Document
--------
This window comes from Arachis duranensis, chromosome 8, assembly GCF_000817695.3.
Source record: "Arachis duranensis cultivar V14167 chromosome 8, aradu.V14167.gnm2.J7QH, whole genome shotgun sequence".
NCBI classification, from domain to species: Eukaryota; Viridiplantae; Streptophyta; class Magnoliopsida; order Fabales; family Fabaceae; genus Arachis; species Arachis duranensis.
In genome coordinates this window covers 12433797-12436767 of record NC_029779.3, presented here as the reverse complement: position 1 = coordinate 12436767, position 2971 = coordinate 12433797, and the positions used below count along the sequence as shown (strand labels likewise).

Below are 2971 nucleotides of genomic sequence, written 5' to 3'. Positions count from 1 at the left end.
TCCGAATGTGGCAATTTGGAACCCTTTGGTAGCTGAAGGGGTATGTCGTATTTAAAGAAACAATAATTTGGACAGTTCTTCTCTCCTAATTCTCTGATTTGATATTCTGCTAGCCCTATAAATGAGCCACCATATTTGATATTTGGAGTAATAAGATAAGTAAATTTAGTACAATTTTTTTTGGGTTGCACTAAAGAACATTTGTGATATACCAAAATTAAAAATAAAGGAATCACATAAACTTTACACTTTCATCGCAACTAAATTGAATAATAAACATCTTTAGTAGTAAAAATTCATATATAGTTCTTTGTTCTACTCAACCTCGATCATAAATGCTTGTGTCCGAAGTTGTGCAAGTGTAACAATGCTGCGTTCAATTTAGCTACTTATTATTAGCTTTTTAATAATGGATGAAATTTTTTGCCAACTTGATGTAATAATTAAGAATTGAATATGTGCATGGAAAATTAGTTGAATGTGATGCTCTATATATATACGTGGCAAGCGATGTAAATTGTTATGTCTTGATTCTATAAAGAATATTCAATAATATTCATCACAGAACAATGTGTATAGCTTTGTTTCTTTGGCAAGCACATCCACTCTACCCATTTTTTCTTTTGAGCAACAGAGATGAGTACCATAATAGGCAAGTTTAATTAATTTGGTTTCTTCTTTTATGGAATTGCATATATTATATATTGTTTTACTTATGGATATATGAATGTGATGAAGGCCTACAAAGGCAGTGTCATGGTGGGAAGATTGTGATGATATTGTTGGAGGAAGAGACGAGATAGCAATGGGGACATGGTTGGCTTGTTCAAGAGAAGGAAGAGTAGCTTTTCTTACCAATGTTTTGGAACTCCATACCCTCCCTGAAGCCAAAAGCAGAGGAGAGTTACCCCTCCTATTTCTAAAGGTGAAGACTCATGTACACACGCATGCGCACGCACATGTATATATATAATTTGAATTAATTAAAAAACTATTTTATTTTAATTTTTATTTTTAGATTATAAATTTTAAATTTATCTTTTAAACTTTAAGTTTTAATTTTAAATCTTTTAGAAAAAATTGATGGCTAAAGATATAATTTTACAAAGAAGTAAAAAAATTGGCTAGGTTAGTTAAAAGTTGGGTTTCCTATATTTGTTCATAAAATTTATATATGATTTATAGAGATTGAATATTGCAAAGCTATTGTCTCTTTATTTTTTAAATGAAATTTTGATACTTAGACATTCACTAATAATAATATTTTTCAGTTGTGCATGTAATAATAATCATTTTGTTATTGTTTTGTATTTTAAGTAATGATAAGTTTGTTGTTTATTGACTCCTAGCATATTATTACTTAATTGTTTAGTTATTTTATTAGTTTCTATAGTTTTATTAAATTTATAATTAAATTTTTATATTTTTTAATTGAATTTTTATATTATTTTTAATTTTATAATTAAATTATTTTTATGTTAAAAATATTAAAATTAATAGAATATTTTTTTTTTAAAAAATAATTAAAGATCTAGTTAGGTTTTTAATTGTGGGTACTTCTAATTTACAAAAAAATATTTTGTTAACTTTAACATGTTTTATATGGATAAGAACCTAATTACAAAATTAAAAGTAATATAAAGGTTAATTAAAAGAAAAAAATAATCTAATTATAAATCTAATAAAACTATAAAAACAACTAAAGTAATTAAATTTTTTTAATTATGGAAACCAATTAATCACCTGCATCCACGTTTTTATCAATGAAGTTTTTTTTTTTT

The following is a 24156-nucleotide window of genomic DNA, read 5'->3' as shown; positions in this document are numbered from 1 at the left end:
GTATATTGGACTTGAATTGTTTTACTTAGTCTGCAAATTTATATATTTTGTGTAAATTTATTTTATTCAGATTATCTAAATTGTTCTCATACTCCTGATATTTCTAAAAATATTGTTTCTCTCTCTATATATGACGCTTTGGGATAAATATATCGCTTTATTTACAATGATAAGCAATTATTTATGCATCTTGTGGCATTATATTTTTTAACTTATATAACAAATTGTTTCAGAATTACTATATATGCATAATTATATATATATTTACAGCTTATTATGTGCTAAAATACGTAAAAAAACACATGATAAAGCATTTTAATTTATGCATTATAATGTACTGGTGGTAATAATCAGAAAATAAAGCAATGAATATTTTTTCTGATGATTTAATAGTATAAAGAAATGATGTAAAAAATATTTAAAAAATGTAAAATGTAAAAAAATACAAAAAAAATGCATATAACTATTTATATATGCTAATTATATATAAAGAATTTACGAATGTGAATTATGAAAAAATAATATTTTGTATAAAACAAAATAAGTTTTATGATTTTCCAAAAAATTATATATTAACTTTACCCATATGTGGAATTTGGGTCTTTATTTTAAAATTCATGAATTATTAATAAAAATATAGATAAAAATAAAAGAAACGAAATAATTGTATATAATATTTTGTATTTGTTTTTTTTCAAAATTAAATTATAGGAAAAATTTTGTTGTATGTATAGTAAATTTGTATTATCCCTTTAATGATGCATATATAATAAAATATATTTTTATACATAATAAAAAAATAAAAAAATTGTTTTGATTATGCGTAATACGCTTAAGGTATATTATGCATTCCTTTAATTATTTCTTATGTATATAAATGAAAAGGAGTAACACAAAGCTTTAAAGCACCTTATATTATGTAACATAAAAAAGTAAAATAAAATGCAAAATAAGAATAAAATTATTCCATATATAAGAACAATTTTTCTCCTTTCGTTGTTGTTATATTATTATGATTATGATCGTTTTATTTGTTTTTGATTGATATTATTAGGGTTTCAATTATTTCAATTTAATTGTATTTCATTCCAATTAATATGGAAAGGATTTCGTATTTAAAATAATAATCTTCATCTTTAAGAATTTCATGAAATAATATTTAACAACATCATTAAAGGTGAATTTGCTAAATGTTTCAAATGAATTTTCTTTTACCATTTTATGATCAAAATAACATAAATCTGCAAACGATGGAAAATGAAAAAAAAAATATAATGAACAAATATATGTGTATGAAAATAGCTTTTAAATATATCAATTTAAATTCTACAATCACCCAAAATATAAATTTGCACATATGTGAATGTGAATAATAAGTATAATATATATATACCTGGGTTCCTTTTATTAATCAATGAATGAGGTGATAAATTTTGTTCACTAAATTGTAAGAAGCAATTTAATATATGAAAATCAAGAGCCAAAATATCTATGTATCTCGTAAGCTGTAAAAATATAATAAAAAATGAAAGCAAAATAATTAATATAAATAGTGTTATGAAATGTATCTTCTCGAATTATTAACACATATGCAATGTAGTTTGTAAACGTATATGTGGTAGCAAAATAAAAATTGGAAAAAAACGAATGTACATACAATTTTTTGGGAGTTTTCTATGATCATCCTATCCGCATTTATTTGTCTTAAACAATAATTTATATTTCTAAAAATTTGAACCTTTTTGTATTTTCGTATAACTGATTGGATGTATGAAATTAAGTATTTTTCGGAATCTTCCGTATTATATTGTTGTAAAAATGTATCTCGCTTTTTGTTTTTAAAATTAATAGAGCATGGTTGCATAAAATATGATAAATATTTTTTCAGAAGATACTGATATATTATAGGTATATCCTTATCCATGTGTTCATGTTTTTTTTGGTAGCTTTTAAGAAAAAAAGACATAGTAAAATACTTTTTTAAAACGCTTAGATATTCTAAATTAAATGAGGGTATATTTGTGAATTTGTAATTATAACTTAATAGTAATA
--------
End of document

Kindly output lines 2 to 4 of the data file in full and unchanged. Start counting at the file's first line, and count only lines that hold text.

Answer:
Source record: "Arachis duranensis cultivar V14167 chromosome 8, aradu.V14167.gnm2.J7QH, whole genome shotgun sequence".
NCBI classification, from domain to species: Eukaryota; Viridiplantae; Streptophyta; class Magnoliopsida; order Fabales; family Fabaceae; genus Arachis; species Arachis duranensis.
In genome coordinates this window covers 12433797-12436767 of record NC_029779.3, presented here as the reverse complement: position 1 = coordinate 12436767, position 2971 = coordinate 12433797, and the positions used below count along the sequence as shown (strand labels likewise).